There were 16,695 households out of which 33.2% had children under the age of 18 living with them, 61.6% were married couples living together, 7.8% had a female householder with no husband present, and 26.20% were non-families. 21.7% of all households were made up of individuals and 9.30% had someone living alone who was 65 years of age or older. The average household size was 2.58 and the average family size was 3.01. There is also a high population of Amish.

In the county, the population was spread out with 25.5% under the age of 18, 7.4% from 18 to 24, 29.8% from 25 to 44, 25.1% from 45 to 64, and 12.3% who were 65 years of age or older. The median age was 38 years. For every 100 females there were 98.4 males. For every 100 females age 18 and over, there were 96.9 males.

Municipalities[edit]

Map of Perry County, Pennsylvania with Municipal Labels showing Boroughs (red) and Townships (white).

Under Pennsylvania law, there are four types of incorporated municipalities: cities, boroughs, townships, and, in at most two cases, towns. The following boroughs and townships are located in Perry County:

Boroughs[edit]

Townships[edit]

Politics[edit]

Perry County is one of the most Republican counties in Pennsylvania. In 2004, George W. Bush received 13,919 votes (72%) to 5,423 votes (28%) for John Kerry. The county has voted for the Republican in every presidential election since 1964. In 2006, Lynn Swann received 9,998 votes (69%) to 4,477 votes (31%) for Ed Rendell, making it Swann's strongest county in his defeat. Rick Santorum also received more than 60% of the Perry County vote in his defeat.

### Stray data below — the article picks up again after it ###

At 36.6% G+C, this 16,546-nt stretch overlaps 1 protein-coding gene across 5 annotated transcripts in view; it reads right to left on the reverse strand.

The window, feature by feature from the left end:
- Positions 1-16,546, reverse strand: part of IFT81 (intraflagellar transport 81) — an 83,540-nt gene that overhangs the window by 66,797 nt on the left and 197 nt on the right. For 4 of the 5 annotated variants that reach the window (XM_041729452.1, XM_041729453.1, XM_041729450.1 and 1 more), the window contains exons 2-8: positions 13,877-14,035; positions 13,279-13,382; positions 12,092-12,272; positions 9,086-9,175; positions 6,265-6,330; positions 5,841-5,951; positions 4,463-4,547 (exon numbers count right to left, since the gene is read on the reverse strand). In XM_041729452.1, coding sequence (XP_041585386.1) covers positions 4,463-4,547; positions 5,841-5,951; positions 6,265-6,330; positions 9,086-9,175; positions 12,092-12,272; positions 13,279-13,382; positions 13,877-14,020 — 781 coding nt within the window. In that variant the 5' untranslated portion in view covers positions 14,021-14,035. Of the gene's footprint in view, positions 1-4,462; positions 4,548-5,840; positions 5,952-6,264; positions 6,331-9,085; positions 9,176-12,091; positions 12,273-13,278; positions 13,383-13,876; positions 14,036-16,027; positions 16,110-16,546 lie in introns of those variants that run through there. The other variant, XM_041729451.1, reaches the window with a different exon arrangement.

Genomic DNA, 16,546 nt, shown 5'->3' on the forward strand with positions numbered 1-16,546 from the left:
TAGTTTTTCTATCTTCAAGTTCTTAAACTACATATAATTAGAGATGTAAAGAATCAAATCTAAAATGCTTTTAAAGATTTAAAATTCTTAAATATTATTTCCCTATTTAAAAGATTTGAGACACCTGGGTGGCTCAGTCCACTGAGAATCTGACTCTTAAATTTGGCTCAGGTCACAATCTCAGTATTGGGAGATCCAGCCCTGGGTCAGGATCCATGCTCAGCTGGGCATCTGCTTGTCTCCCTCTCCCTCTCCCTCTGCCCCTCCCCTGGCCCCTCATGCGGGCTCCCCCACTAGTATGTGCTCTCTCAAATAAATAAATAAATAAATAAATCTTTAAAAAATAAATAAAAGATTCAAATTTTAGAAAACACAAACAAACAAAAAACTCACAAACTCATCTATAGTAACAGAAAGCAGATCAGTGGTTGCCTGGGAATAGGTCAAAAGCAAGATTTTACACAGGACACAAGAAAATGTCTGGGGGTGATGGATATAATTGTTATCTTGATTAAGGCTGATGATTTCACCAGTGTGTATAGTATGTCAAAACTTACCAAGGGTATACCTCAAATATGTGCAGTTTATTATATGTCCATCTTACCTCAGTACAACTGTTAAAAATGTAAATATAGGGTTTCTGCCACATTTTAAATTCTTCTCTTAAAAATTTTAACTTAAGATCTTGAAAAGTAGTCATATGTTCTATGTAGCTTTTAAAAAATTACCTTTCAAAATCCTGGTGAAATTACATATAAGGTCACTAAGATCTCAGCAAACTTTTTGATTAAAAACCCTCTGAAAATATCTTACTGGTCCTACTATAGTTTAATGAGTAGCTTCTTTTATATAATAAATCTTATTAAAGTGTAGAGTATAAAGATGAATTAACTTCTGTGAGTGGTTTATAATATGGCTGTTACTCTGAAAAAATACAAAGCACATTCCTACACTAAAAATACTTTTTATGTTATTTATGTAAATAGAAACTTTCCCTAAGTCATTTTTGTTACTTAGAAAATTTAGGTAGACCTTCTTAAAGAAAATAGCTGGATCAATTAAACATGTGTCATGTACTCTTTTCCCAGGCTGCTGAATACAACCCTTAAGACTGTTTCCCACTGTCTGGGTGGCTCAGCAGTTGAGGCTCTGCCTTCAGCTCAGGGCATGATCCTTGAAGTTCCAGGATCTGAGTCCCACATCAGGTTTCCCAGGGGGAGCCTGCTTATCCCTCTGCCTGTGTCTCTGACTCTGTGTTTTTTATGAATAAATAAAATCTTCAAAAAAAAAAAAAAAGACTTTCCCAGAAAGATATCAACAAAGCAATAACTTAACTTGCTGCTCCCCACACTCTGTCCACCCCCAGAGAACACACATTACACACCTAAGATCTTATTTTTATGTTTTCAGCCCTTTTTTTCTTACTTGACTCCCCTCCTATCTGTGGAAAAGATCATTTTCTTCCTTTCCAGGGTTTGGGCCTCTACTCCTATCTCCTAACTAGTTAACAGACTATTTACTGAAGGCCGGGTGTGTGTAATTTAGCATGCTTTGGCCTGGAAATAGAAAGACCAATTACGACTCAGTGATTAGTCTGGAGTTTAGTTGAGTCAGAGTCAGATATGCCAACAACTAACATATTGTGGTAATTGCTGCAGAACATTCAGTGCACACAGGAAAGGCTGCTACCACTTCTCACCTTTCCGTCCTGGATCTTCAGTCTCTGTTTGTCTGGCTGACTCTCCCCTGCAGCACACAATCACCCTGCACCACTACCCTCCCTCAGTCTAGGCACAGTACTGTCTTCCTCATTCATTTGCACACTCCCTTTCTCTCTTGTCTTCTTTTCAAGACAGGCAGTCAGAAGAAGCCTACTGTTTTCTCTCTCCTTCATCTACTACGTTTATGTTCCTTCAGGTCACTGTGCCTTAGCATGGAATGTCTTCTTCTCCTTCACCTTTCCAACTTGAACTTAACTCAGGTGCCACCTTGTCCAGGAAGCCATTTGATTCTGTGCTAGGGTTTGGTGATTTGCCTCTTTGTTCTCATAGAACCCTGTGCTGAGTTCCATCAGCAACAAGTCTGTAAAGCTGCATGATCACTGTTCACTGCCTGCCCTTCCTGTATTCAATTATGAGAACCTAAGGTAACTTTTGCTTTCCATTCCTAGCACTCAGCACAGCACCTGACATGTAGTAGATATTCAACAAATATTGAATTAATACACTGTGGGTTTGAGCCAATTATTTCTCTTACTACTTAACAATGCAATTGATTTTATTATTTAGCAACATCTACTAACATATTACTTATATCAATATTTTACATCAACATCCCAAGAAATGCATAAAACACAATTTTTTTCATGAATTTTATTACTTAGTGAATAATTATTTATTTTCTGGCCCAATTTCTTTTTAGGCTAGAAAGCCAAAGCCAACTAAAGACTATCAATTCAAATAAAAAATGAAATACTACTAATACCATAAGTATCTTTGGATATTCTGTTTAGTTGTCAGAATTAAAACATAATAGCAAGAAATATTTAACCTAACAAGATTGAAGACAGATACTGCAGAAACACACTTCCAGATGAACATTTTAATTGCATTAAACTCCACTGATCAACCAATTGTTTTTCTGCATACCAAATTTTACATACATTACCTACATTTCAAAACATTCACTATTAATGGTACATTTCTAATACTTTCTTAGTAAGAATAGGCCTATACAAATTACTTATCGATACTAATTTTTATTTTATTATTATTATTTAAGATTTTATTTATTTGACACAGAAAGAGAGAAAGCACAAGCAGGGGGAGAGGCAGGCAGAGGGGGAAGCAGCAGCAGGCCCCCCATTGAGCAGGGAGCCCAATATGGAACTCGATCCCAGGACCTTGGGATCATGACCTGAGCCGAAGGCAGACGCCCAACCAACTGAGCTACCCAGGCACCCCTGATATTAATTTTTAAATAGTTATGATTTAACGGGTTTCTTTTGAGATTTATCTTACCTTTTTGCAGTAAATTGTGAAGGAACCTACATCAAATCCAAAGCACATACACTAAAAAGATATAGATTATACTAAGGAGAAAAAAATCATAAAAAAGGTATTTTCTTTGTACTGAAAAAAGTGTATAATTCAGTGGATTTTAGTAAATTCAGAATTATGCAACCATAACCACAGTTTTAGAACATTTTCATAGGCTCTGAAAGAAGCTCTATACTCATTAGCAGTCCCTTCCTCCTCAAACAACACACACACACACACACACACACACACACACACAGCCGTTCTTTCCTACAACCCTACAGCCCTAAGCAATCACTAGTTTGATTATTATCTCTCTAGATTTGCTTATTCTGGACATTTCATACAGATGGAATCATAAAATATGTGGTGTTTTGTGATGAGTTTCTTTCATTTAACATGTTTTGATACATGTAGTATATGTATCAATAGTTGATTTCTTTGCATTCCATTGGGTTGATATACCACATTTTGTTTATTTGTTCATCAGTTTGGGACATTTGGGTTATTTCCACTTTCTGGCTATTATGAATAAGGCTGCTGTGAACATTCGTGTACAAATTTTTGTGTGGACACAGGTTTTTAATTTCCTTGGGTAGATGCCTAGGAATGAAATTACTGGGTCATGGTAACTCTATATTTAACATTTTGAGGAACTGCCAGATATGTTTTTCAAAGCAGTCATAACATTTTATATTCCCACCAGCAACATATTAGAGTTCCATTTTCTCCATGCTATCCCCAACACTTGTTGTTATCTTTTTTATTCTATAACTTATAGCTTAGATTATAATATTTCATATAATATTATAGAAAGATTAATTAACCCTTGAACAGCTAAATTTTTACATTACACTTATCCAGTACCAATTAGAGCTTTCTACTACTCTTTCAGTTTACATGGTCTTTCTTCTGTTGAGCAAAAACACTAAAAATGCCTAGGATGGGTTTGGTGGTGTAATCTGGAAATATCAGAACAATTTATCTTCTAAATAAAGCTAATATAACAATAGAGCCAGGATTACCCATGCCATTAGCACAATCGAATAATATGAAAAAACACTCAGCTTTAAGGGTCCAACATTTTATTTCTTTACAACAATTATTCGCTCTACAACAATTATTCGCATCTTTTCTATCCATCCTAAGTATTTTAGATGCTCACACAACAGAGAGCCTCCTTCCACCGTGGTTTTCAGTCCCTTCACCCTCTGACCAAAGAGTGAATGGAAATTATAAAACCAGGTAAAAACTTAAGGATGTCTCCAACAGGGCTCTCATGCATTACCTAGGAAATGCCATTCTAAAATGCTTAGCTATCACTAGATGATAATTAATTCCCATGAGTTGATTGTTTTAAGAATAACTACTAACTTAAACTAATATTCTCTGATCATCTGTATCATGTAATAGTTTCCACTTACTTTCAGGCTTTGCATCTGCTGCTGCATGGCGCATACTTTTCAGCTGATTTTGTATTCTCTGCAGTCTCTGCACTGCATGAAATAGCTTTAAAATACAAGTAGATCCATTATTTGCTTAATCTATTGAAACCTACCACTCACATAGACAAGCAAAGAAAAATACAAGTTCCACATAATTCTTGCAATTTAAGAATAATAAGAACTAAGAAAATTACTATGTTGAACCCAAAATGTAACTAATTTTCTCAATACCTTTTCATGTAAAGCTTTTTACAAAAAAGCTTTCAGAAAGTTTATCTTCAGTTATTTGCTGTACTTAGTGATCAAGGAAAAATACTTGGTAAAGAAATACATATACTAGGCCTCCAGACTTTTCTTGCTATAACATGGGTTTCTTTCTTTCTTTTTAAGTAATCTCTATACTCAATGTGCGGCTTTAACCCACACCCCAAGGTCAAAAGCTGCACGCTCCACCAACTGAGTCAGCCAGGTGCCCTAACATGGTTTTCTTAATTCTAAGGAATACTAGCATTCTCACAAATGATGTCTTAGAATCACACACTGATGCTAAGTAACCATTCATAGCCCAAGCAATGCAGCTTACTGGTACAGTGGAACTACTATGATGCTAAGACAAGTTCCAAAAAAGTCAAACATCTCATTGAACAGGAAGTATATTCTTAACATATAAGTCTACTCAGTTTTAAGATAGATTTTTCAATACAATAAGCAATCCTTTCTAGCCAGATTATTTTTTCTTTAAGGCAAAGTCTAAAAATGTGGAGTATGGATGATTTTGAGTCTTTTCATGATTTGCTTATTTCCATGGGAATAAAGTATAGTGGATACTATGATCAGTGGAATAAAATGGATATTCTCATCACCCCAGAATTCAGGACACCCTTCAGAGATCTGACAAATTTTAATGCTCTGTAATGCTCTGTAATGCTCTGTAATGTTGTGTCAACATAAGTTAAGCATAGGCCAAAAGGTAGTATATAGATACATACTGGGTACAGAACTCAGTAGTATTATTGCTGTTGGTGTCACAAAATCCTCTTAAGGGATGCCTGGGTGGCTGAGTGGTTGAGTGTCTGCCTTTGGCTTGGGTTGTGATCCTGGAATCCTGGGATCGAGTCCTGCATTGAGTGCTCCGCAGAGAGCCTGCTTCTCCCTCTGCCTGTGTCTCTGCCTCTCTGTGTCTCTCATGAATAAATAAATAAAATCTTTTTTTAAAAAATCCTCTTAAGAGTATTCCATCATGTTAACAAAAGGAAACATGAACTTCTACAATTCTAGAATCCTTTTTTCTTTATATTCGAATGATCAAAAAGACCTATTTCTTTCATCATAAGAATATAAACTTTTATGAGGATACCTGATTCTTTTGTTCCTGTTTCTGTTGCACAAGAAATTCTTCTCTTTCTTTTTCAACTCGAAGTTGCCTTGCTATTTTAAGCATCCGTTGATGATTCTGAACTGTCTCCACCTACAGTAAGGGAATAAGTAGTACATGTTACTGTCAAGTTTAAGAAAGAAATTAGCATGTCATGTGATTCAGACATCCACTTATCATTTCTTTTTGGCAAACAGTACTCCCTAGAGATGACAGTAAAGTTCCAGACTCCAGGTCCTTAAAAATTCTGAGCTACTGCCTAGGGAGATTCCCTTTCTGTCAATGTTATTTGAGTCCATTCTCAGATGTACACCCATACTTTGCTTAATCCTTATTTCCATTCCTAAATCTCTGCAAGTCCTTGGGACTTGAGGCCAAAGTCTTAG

Education[edit]

Map of Perry County, Pennsylvania Public School Districts

Public school districts[edit]

Intermediate unit[edit]

The Capital Area Intermediate Unit 15 is a state approved education agency that offers: Perry County school districts, charter schools, private schools, and home school students, a variety of services including: a completely developed K-12 curriculum that is mapped and aligned with the Pennsylvania Academic Standards (available online), shared services, a joint purchasing program and a wide variety of special education and special needs services.

Private schools[edit]

As reported on EdNA by the Pennsylvania Department of Education

Trade schools[edit]

Public Libraries[edit]

[9]

Media[edit]

Newspapers[edit]

The county is home to four weekly newspapers, three published by Advance Publications of Perry and Juniata Counties, Inc. associated with The Patriot-News of Harrisburg: Duncannon Record, The News-Sun and Perry County Times and the separate Perry County Weekly published by The Sentinel in Carlisle, Cumberland County, by Lee Enterprises of Davenport, Iowa [1].[10]

See also[edit]

References[edit]

  1. ^ a b "State & County QuickFacts". United States Census Bureau. Retrieved November 20, 2013. 
  2. ^ "Find a County". National Association of Counties. Retrieved 2011-06-07. 
  3. ^ State Population Centers, U.S. Census Bureau
  4. ^ Hain, H. H. "History of Perry County, Pennsylvania". Hain-Moore Company, Publishers. Retrieved 14 October 2011. 
  5. ^ Early History of Perry County
  6. ^ "US Gazetteer files: 2010, 2000, and 1990". United States Census Bureau. 2011-02-12. Retrieved 2011-04-23. 
  7. ^ "U.S. Decennial Census". Census.gov. Retrieved November 20, 2013. 
  8. ^ "American FactFinder". United States Census Bureau. Retrieved 2008-01-31. 
  9. ^ Perry County Technology Resource Sharing
  10. ^ Perry County Times and [http://www.pennlive.com/perry-county-times

External links[edit]

Coordinates: 40°24′N 77°16′W / 40.40°N 77.27°W / 40.40; -77.27